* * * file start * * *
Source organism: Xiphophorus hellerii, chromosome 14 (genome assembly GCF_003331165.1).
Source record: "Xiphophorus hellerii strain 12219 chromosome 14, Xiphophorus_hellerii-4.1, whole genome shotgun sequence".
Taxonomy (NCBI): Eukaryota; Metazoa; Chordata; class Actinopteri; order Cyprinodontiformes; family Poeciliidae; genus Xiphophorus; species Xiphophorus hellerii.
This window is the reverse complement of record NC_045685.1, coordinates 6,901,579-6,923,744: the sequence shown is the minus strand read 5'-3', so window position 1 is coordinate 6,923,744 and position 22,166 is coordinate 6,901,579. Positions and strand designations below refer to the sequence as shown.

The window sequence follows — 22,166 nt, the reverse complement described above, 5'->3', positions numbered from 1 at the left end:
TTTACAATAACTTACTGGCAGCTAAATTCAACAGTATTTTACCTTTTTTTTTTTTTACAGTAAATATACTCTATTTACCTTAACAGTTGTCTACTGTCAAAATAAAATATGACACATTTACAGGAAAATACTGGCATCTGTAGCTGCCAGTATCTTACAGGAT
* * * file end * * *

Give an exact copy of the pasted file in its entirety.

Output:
Source organism: Xiphophorus hellerii, chromosome 14 (genome assembly GCF_003331165.1).
Source record: "Xiphophorus hellerii strain 12219 chromosome 14, Xiphophorus_hellerii-4.1, whole genome shotgun sequence".
Taxonomy (NCBI): Eukaryota; Metazoa; Chordata; class Actinopteri; order Cyprinodontiformes; family Poeciliidae; genus Xiphophorus; species Xiphophorus hellerii.
This window is the reverse complement of record NC_045685.1, coordinates 6,901,579-6,923,744: the sequence shown is the minus strand read 5'-3', so window position 1 is coordinate 6,923,744 and position 22,166 is coordinate 6,901,579. Positions and strand designations below refer to the sequence as shown.

The window sequence follows — 22,166 nt, the reverse complement described above, 5'->3', positions numbered from 1 at the left end:
TTTACAATAACTTACTGGCAGCTAAATTCAACAGTATTTTACCTTTTTTTTTTTTTACAGTAAATATACTCTATTTACCTTAACAGTTGTCTACTGTCAAAATAAAATATGACACATTTACAGGAAAATACTGGCATCTGTAGCTGCCAGTATCTTACAGGAT